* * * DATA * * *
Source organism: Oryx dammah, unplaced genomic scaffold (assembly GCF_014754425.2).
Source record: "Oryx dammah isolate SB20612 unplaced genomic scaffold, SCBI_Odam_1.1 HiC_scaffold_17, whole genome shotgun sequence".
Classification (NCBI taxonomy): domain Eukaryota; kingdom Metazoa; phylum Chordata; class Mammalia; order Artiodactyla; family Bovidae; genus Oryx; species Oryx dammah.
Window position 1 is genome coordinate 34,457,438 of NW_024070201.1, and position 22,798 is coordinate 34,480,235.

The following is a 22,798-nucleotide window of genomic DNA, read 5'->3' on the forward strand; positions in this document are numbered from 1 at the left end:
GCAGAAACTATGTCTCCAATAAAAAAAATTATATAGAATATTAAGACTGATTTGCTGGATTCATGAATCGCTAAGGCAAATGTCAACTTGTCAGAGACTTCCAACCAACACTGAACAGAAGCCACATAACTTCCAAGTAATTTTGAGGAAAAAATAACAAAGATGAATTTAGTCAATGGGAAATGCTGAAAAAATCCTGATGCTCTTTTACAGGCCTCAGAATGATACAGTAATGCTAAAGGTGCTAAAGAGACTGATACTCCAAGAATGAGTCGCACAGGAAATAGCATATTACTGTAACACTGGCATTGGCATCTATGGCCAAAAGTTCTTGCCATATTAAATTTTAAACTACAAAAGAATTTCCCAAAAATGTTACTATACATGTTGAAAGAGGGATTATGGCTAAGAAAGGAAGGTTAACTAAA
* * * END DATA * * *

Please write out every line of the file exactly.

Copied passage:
Source organism: Oryx dammah, unplaced genomic scaffold (assembly GCF_014754425.2).
Source record: "Oryx dammah isolate SB20612 unplaced genomic scaffold, SCBI_Odam_1.1 HiC_scaffold_17, whole genome shotgun sequence".
Classification (NCBI taxonomy): domain Eukaryota; kingdom Metazoa; phylum Chordata; class Mammalia; order Artiodactyla; family Bovidae; genus Oryx; species Oryx dammah.
Window position 1 is genome coordinate 34,457,438 of NW_024070201.1, and position 22,798 is coordinate 34,480,235.

The following is a 22,798-nucleotide window of genomic DNA, read 5'->3' on the forward strand; positions in this document are numbered from 1 at the left end:
GCAGAAACTATGTCTCCAATAAAAAAAATTATATAGAATATTAAGACTGATTTGCTGGATTCATGAATCGCTAAGGCAAATGTCAACTTGTCAGAGACTTCCAACCAACACTGAACAGAAGCCACATAACTTCCAAGTAATTTTGAGGAAAAAATAACAAAGATGAATTTAGTCAATGGGAAATGCTGAAAAAATCCTGATGCTCTTTTACAGGCCTCAGAATGATACAGTAATGCTAAAGGTGCTAAAGAGACTGATACTCCAAGAATGAGTCGCACAGGAAATAGCATATTACTGTAACACTGGCATTGGCATCTATGGCCAAAAGTTCTTGCCATATTAAATTTTAAACTACAAAAGAATTTCCCAAAAATGTTACTATACATGTTGAAAGAGGGATTATGGCTAAGAAAGGAAGGTTAACTAAA